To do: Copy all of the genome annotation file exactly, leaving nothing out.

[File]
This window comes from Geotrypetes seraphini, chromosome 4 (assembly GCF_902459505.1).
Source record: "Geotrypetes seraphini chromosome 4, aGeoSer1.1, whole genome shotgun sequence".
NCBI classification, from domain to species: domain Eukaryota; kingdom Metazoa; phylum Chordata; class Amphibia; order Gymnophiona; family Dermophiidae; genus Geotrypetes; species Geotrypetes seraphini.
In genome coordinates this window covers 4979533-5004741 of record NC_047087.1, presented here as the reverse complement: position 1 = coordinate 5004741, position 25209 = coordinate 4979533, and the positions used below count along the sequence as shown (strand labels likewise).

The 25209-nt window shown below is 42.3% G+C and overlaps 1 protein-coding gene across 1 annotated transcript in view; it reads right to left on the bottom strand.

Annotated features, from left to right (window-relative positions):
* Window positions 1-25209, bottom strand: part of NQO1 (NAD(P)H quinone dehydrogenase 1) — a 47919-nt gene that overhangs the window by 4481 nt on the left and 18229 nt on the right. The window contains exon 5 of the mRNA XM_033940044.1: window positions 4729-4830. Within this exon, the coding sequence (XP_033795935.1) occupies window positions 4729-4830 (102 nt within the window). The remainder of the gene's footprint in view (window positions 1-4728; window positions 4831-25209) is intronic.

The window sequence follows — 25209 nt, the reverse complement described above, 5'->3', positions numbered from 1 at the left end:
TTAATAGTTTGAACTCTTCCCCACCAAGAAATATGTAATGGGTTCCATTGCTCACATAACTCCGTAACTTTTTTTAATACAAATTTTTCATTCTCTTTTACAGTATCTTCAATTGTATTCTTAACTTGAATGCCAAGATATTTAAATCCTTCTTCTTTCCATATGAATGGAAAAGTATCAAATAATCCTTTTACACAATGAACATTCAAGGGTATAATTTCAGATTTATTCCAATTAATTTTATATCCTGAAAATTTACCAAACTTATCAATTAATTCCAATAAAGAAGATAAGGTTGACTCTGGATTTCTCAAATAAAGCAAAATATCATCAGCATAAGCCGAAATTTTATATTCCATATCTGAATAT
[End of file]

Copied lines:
This window comes from Geotrypetes seraphini, chromosome 4 (assembly GCF_902459505.1).
Source record: "Geotrypetes seraphini chromosome 4, aGeoSer1.1, whole genome shotgun sequence".
NCBI classification, from domain to species: domain Eukaryota; kingdom Metazoa; phylum Chordata; class Amphibia; order Gymnophiona; family Dermophiidae; genus Geotrypetes; species Geotrypetes seraphini.
In genome coordinates this window covers 4979533-5004741 of record NC_047087.1, presented here as the reverse complement: position 1 = coordinate 5004741, position 25209 = coordinate 4979533, and the positions used below count along the sequence as shown (strand labels likewise).

The 25209-nt window shown below is 42.3% G+C and overlaps 1 protein-coding gene across 1 annotated transcript in view; it reads right to left on the bottom strand.

Annotated features, from left to right (window-relative positions):
* Window positions 1-25209, bottom strand: part of NQO1 (NAD(P)H quinone dehydrogenase 1) — a 47919-nt gene that overhangs the window by 4481 nt on the left and 18229 nt on the right. The window contains exon 5 of the mRNA XM_033940044.1: window positions 4729-4830. Within this exon, the coding sequence (XP_033795935.1) occupies window positions 4729-4830 (102 nt within the window). The remainder of the gene's footprint in view (window positions 1-4728; window positions 4831-25209) is intronic.

The window sequence follows — 25209 nt, the reverse complement described above, 5'->3', positions numbered from 1 at the left end:
TTAATAGTTTGAACTCTTCCCCACCAAGAAATATGTAATGGGTTCCATTGCTCACATAACTCCGTAACTTTTTTTAATACAAATTTTTCATTCTCTTTTACAGTATCTTCAATTGTATTCTTAACTTGAATGCCAAGATATTTAAATCCTTCTTCTTTCCATATGAATGGAAAAGTATCAAATAATCCTTTTACACAATGAACATTCAAGGGTATAATTTCAGATTTATTCCAATTAATTTTATATCCTGAAAATTTACCAAACTTATCAATTAATTCCAATAAAGAAGATAAGGTTGACTCTGGATTTCTCAAATAAAGCAAAATATCATCAGCATAAGCCGAAATTTTATATTCCATATCTGAATAT